SSL is an important part of the infrastucture of the Internet. It provides three assurances: The computer you're talking to is the one you meant to talk to, the message you're reading was really sent by the computer you're talking to, and the message you're reading hasn't been read by anyone else. I've mentioned before that I think increasing the cryptographic noise floor is important, so I thought I'd write a bit about what SSL does and how to put together a strong webserver configuration.
Posts tagged ssl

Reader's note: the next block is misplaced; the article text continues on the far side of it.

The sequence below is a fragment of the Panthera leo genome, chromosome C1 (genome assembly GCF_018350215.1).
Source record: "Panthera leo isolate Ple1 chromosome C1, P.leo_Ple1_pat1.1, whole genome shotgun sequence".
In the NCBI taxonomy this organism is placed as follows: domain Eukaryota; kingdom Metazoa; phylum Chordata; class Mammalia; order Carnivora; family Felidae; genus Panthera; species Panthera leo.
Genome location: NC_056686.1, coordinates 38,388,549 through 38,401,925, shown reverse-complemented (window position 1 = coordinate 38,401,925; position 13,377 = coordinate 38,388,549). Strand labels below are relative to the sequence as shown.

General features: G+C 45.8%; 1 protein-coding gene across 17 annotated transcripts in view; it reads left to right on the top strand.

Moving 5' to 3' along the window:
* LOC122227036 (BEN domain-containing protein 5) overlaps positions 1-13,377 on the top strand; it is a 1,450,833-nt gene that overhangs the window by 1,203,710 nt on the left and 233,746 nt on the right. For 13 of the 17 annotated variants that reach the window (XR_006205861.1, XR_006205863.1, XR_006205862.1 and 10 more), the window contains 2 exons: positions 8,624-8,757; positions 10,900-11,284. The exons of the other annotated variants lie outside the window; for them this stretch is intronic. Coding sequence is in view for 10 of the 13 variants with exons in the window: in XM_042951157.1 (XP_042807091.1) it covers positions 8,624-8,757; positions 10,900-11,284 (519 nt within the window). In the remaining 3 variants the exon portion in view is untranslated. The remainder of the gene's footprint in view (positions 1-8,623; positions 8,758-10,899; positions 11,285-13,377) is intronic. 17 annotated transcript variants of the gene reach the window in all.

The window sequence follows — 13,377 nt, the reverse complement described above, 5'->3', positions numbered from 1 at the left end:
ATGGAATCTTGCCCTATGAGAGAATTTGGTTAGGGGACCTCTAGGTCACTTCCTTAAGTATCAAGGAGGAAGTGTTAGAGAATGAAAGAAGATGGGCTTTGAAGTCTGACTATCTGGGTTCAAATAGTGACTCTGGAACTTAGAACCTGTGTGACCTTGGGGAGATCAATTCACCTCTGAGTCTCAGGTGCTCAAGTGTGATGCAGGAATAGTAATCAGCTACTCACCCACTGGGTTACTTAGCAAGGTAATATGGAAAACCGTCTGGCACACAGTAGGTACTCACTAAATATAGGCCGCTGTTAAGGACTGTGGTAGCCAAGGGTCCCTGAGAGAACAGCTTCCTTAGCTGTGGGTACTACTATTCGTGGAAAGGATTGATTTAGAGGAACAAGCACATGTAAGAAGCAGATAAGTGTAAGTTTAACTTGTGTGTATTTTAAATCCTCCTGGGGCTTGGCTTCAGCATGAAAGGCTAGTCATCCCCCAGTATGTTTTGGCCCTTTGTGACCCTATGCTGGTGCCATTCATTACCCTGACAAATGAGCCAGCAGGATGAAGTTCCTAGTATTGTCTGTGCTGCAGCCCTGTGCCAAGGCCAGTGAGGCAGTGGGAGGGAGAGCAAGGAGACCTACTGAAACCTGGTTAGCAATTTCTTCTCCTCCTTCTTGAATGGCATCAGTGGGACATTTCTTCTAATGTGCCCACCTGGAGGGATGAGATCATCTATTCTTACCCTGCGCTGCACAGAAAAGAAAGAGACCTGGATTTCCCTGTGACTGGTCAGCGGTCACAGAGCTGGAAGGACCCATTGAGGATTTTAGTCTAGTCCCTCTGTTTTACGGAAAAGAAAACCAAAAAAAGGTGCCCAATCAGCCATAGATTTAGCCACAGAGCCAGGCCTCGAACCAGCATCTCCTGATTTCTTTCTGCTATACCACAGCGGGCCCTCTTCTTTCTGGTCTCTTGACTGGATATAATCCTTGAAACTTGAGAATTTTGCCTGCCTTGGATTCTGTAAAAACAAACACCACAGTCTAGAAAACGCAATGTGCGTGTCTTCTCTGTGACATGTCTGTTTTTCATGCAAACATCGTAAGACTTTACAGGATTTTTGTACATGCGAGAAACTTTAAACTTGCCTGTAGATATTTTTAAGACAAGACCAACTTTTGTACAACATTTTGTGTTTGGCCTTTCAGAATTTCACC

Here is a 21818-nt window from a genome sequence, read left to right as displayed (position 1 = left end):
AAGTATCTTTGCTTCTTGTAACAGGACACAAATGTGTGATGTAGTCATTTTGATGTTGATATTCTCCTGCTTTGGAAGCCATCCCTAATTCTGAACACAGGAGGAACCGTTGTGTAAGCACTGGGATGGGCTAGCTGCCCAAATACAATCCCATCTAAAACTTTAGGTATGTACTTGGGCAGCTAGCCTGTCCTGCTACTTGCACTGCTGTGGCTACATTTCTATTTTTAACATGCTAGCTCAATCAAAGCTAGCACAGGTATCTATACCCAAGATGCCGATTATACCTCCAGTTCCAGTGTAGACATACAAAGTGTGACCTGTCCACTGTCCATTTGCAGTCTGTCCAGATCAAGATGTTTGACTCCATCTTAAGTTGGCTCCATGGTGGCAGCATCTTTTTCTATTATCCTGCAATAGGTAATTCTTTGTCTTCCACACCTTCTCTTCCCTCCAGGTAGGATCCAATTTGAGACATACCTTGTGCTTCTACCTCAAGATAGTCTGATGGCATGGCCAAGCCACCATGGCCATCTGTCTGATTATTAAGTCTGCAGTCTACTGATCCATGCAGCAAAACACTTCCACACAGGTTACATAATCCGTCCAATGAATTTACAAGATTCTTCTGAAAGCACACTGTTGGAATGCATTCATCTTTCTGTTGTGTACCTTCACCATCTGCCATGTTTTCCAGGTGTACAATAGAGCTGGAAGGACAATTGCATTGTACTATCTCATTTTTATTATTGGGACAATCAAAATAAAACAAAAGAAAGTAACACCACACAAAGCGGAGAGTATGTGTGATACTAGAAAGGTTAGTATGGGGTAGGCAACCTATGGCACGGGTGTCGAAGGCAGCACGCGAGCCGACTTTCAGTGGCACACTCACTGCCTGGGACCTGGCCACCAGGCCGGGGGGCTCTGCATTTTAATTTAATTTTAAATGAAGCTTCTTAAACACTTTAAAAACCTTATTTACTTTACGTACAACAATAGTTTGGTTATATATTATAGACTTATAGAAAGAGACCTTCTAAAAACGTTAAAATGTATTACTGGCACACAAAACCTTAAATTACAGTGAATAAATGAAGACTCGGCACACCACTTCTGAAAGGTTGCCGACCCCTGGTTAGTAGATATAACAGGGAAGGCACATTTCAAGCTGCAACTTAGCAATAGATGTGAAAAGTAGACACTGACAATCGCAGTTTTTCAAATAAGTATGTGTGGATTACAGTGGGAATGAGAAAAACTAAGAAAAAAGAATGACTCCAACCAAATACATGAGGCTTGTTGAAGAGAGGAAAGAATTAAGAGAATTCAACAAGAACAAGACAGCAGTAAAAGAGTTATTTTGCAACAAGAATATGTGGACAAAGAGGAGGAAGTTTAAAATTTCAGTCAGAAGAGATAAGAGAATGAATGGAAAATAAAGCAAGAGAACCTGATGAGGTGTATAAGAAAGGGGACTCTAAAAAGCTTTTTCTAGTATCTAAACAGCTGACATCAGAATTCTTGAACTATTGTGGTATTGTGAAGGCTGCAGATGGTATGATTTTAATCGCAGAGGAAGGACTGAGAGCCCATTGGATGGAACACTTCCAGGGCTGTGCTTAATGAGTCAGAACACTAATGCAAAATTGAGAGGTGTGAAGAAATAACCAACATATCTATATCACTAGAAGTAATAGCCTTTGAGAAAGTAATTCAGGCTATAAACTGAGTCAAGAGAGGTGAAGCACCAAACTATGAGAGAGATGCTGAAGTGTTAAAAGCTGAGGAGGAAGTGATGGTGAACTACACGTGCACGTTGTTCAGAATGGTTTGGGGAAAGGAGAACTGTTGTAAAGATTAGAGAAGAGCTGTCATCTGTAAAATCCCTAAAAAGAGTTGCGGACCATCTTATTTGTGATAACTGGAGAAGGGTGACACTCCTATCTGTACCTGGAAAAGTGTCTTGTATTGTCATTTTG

I have this app Catsnap that I use to organize my photos (as well as gifs I pick up around the internet). It stores the images on Amazon S3, and has a cloudfront distribution attached for OMGFAST load times. The cloudfront distro has an ugly domain, though--"d5hwde6hzncg6.cloudfront.net". The links don't look like something you should click.
So, this problem has a trivial solution, right? Just make a CNAME pointing e.g. cdn.erincall.com to d5whatever.cloudfront.net? Yes, BUT: I'd no longer be able to use SSL/TLS. The SSL/TLS model ties certificates to particular domain names, so the certificate Amazon has for *.cloudfront.net is invalid for cdn.erincall.com (or any domains other than *.cloudfront.net). I think using SSL/TLS is important, so that wasn't acceptable.
Fortunately, the SNI extension to TLS offers a fix for this, and since March 2014, Cloudfront supports it. Let's get into setting it up!